At a Border Patrol holding facility in El Paso, Texas, an agent told a Honduran family that one parent would be sent to Mexico while the other parent and their three children could stay in the United States, according to the family. The agent turned to the couple’s youngest daughter — 3-year-old Sofia, whom they call Sofi — and asked her to make a choice.
“The agent asked her who she wanted to go with, mom or dad,” her mother, Tania, told NPR through an interpreter. “And the girl, because she is more attached to me, she said mom. But when they started to take [my husband] away, the girl started to cry. The officer said, ‘You said [you want to go] with mom.’ ”
Tania and her husband, Joseph, said they spent parts of two days last week trying to prevent the Border Patrol from separating their family. They were aided by a doctor who had examined Sofi and pleaded with agents not to separate the family, Joseph and Tania said. [NPR is not using migrants’ last names in this story because these are people who are in the middle of immigration proceedings.]
Morning Edition reported last week on the Honduran family, who were sent back to Juárez, Mexico, after crossing into El Paso in April. They are part of a Trump administration program called Migrant Protection Protocols — also known as “remain in Mexico” — which requires thousands of Central American migrants to wait in dangerous cities in northern Mexico while their immigration cases are handled by U.S. courts.
At a hearing on Wednesday, the family’s lawyer, Linda Rivas of Las Americas Immigrant Advocacy Center, asked that they be removed from MPP because of Sofi’s heart condition. The couple has two other children, a 9-year-old daughter and a 6-year-old son.
Sofi’s chest bears the scar of an earlier surgery. Rivas presented evidence from a Mexican health clinic that the 3-year-old girl had suffered a heart attack, a revelation that seemed to stun Immigration Judge Nathan Herbert. The judge said he didn’t have the authority to remove the family from MPP but asked the Department of Homeland Security lawyer to take note of Rivas’ concerns.
On Thursday, Sofi was examined by a doctor working on contract for DHS, who told Border Patrol agents the girl had a serious heart condition, Rivas said. Tania and Joseph don’t remember the doctor’s name.
“They spoke to me at around 3 or 3:30 p.m., and they told me: ‘Sign here, because we are giving you and your children permission.’ And I said, ‘I came with the children’s father,’ and he said, ‘Not him. Only you and your children.’ And the doctor said it’s important for the family to stay [together], and even the doctor said ‘They entered as a family and they have to leave as a family.’ ”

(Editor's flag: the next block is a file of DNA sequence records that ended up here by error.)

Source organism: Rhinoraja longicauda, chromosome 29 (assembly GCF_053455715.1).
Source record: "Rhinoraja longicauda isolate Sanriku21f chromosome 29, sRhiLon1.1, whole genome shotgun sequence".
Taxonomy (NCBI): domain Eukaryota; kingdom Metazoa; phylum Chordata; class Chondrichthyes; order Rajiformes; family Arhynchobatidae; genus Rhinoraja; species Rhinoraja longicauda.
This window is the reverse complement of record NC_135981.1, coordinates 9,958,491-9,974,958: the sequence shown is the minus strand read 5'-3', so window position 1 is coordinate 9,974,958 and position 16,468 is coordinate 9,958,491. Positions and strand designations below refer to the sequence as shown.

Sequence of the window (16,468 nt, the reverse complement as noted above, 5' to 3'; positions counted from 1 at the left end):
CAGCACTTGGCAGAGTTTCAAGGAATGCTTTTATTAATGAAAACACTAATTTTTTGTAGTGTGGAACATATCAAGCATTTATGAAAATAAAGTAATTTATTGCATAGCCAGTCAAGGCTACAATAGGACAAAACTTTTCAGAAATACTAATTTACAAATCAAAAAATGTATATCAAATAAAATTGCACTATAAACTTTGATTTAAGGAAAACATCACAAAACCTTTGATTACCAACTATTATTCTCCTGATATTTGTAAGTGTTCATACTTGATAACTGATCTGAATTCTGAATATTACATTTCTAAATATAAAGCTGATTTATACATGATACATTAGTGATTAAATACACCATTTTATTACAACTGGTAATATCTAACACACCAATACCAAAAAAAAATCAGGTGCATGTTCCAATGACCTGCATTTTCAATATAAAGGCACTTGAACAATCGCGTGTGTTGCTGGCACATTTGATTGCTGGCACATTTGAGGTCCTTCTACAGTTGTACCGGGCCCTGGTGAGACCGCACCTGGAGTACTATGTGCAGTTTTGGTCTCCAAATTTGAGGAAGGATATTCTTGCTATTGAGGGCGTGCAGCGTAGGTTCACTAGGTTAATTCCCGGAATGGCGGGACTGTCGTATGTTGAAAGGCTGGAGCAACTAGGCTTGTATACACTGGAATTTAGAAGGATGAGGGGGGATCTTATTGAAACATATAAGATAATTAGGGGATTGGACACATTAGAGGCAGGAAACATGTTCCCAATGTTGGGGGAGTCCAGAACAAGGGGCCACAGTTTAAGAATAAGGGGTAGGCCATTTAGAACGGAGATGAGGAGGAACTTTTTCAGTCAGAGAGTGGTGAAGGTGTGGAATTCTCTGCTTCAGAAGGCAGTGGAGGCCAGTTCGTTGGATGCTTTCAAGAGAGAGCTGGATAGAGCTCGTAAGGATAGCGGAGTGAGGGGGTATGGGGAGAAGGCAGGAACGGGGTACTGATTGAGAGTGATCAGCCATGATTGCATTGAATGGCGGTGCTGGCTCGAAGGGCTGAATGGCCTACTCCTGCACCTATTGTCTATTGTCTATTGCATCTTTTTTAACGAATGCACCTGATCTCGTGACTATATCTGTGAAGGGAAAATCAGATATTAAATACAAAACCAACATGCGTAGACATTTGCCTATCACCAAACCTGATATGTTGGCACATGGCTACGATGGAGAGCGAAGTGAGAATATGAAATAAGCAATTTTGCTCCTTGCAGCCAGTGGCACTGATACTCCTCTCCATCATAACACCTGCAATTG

The agent insisted on the separation and asked Sofi which parent she wanted to go with, Tania said.
“The doctor told me, don’t let them ask her because they don’t have the right to ask a minor,” she said.
The doctor stayed an hour after his shift ended at 9 p.m. Thursday trying to prevent the separation, Tania said.
When the three children realized the family faced separation, they latched on to Joseph — the son around his neck and a daughter around each leg, the parents said. Joseph was taken to another cell.
“I was going to be separated from my children and my wife, and I would have to go back to Juárez on my own,” Joseph said through an interpreter. “I felt devastated.”
The family’s fate was left unresolved Thursday night. The doctor returned Friday morning and made the case for keeping the family together to another Border Patrol agent, Tania said.
“He explained to the other officer that they all have to enter as a family. It was the morning shift officer. He replied, yes, he was going to give him [Joseph] entrance. He also said they were giving us different court dates and the doctor told him, no, that we had entered as a family and that they had to give us the same date to all,” Tania said.
The family was released on Friday to an El Paso migrant shelter and spent Saturday at a small Airbnb. On Sunday they flew from El Paso to join relatives in the Midwest.
The Department of Homeland Security did not respond to NPR’s questions about the family’s treatment while in Border Patrol custody or about the decision to remove them from MPP and allow them to stay in the U.S.
DHS guidelines say that people with “known physical/mental health issues” are exempt from MPP, but the Border Patrol twice sent Sofi and her family back to Juárez — the first time in April, then again in June after El Paso Catholic Bishop Mark Seitz brought the family to a port of entry and implored that they be allowed to stay in the United States because of the child’s illness.
The family fled Honduras after Tania witnessed her mother get killed. Her sister-in-law also was a witness and was later kidnapped, tortured and slain to keep her from testifying. The gang MS-13 then posted a note on the family’s door telling them they had 45 minutes to leave, Tania said. That’s when the family left to seek asylum in the U.S.
Rep. Veronica Escobar, an El Paso Democrat whose office assisted the family in its efforts to be removed from the MPP program, said she is asking DHS to investigate allegations that the Border Patrol planned to separate the family and asked a 3-year-old girl to pick which parent she would go with.
“It’s an outrage, and it’s absolutely horrifying that a toddler would be asked to choose between two parents. It was just stunning to me. It’s one thing to read about it; it’s another thing to actually hear a parent recounting the story firsthand in their own voice,” Escobar said.
The family will pursue its asylum claim in U.S. immigration court.
“We cannot go back to Honduras,” Tania said. “We hope that the children could study here because in Honduras there are no opportunities for the children to go to school, for them to grow. We are honest people. We don’t want to harm anyone. We just want an opportunity.”